Extinction Events in Earth History and Today

Flood basalts and mass extinctions – ancient hyperthermals as analogs for anthropogenic climate change.  Oceanic Anoxic Event (OAE) and mass extinctions are considered to be hyperthermals – usually associated with flood basalt eruptions.[2] Phases of rapid global warming, known collectively as hyperthermals.[1]  Flood basalts are a subset of large igneous provinces (LIPs), the terms flood basalt…

Atmospheric Oxygen Decline threatens Humanity’s Existence

Study: There has been a clear decline in the volume of oxygen in Earth’s atmosphere over the past 20 years. A recently proposed model predicts a non-linear decay, which would result in an increasingly rapid fall-off in atmospheric oxygen concentration, with potentially devastating consequences for human health. We predict that humans may continue to survive…

Ocean oxygen falling two to three times faster than predicted

The trend of oxygen falling is about two to three times faster than what we predicted from the decrease of solubility associated with the ocean warming. References Ocean oxygen decline greater than predicted (2017) http://climatenewsnetwork.net/ocean-oxygen-decline-greater-predicted/ Ocean Deoxygenation: Our Ocean’s Oxygen Supply & Demand Issue (2015) https://www.youtube.com/watch?v=hrHGwFrqIgg Low Oxygen Hypoxia in Marine Waters (2016) https://www.youtube.com/watch?v=b6RJi9k_VNE Image…

Dynamic deoxygenation within intensified coastal upwelling circulations (September 2016)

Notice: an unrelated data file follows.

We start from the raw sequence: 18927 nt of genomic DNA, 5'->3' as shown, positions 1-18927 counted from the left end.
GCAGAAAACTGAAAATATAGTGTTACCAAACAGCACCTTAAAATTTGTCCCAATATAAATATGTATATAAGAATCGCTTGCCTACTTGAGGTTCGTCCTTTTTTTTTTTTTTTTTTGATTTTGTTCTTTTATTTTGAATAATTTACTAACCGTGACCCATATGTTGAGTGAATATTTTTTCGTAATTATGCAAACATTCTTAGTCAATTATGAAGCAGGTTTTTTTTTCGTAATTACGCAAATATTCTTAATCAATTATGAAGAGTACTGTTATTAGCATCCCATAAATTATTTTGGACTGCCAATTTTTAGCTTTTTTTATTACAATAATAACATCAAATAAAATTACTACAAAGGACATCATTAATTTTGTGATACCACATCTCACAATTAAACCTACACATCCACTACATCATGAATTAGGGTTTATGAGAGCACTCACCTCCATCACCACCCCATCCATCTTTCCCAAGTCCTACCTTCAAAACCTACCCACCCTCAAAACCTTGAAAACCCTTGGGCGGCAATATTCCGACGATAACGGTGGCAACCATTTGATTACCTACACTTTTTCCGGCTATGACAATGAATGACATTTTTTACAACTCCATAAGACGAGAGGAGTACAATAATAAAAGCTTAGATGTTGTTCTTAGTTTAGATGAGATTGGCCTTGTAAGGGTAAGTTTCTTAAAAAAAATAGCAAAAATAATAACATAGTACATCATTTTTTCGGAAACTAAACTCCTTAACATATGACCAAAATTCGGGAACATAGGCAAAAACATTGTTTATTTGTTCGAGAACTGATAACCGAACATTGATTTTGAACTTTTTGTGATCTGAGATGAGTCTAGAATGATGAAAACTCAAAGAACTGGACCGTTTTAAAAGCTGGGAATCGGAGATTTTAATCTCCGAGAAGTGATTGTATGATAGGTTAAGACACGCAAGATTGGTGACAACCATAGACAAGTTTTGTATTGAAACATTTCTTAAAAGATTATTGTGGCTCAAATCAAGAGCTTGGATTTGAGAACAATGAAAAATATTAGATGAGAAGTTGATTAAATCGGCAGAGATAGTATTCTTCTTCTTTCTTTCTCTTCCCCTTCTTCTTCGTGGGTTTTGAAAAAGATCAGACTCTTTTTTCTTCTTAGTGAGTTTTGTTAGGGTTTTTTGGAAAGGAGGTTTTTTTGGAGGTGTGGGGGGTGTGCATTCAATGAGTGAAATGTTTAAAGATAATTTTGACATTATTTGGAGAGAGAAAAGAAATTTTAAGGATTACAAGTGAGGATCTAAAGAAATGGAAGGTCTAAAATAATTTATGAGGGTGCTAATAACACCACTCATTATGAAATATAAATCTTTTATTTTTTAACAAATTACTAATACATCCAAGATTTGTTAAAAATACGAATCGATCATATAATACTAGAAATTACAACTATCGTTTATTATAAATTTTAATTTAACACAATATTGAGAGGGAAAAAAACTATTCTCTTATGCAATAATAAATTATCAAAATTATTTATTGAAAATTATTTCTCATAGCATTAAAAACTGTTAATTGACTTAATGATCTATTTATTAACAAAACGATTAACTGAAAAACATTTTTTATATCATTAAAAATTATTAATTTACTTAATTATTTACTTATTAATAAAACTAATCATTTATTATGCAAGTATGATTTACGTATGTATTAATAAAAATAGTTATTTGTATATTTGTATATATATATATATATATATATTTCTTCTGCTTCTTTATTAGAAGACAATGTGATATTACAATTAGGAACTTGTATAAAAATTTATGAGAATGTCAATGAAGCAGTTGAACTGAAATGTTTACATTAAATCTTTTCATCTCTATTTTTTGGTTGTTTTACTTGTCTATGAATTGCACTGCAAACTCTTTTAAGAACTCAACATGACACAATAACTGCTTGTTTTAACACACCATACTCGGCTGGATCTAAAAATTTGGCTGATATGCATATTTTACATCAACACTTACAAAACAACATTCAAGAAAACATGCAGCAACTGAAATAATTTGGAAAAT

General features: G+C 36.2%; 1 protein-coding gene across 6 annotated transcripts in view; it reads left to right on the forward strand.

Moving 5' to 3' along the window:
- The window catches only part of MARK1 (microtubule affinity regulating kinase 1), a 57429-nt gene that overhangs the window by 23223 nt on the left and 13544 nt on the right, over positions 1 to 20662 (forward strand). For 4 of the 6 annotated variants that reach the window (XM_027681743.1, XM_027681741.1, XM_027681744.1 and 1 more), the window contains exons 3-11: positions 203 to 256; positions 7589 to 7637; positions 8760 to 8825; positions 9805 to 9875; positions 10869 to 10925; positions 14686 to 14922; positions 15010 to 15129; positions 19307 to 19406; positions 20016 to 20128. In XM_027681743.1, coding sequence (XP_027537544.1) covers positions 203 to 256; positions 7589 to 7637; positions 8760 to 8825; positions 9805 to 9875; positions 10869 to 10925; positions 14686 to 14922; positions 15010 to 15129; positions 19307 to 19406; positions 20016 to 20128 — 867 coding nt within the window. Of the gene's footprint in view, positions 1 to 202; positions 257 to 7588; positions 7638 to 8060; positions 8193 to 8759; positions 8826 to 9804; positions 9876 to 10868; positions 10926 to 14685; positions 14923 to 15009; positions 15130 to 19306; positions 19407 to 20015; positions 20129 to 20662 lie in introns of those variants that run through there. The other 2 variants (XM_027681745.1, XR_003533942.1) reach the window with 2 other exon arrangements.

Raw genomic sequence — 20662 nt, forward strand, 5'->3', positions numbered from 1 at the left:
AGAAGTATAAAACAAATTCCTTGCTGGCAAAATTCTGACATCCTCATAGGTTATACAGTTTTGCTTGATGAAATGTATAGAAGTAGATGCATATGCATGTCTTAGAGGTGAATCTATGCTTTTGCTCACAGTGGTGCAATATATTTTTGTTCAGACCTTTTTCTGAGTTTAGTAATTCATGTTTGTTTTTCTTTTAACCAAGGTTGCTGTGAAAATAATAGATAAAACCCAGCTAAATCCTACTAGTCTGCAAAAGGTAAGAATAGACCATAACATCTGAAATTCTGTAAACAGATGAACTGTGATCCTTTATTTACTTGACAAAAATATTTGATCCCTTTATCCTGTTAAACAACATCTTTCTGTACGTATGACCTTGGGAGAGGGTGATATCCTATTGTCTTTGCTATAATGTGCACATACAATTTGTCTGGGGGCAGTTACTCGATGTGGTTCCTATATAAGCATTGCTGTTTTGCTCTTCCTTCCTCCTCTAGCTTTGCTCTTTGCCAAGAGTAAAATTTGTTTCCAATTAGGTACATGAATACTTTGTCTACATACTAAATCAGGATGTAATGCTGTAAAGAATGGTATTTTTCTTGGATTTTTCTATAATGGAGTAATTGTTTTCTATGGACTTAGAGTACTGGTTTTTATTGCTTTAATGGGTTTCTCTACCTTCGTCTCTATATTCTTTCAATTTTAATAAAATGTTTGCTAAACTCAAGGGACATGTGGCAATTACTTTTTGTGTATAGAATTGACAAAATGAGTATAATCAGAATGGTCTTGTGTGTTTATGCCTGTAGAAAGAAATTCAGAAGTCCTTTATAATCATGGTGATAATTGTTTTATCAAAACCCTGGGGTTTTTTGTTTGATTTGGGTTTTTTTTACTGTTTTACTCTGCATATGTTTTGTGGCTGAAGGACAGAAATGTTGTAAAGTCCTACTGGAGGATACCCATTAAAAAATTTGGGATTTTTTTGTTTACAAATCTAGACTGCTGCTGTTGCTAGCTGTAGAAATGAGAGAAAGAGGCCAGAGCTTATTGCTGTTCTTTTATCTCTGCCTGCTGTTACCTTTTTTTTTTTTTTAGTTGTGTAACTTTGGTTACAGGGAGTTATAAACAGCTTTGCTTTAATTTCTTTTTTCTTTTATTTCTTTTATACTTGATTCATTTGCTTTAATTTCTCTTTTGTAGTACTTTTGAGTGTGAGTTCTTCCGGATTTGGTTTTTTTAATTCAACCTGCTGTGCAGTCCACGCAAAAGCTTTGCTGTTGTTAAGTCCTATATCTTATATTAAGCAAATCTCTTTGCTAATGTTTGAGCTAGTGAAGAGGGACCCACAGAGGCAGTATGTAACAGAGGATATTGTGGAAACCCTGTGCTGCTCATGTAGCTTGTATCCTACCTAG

September 2016: Professor Andrew Bakun (University of Miami, USA) speaks at Royal Society event Ocean ventilation and deoxygenation in a warming world. Abstract Major deoxygenation commonly takes place in ocean regions that feature particularly intense coastal upwelling circulations. Prominent examples discussed herein include the seasonal Somali Current upwelling, which during the southwest monsoon becomes the…

Biogeochemical regulation: Anoxia in the Past and Present (September 2016)

September 2016: Professor Andrew Watson FRS, (University of Exeter, UK) speaks at Royal Society event Ocean ventilation and deoxygenation in a warming world. Abstract The major biogeochemical cycles which keep the present-day Earth habitable are linked by a network of feedbacks which has led to a broadly stable chemical composition of the oceans and atmosphere…

Ralph Keeling: Oxygen trends in Atmosphere and Ocean. What do we know?

September 2016: Professor Ralph Keeling ( Scripps Institute for Oceanography, USA) speaks at The Royal Society event, Ocean ventilation and deoxygenation in a warming world. Abstract Human activities are causing systematic decreases in the O2 content of both the atmosphere and the oceans. The atmospheric loss is driven primarily by the burning of fossil-fuels while…

Cleaner Air, The Ocean, and Global Warming

Reductions in sulfur dioxide (SO2) emissions in recent years, for cleaner air, mainly in South East Asia due to a severe manufacturing sector slowdown and pollution policy changes (1,2) may attribute to current warming, since the phenomena called global dimming is involved. The first policies to address air pollution in the 20th century, originated after…

Climate change could suffocate life on planet Earth

EurekAlert (Release): Falling oxygen levels caused by global warming could be a greater threat to the survival of life on planet Earth than flooding, according to researchers from the University of Leicester. A study led by Sergei Petrovskii, Professor in Applied Mathematics from the University of Leicester’s Department of Mathematics, has shown that an increase in…

We need to really begin the phase out of CO2 emissions

Think of climate change as a cancer. Your doctor told you that he spotted what appears to be likely a melanoma skin cancer, but he is not 100% sure. Do you wait till the signs become more apparent? The cancer might spread in your body, by that diminishing the chance for survival, or do you ask the…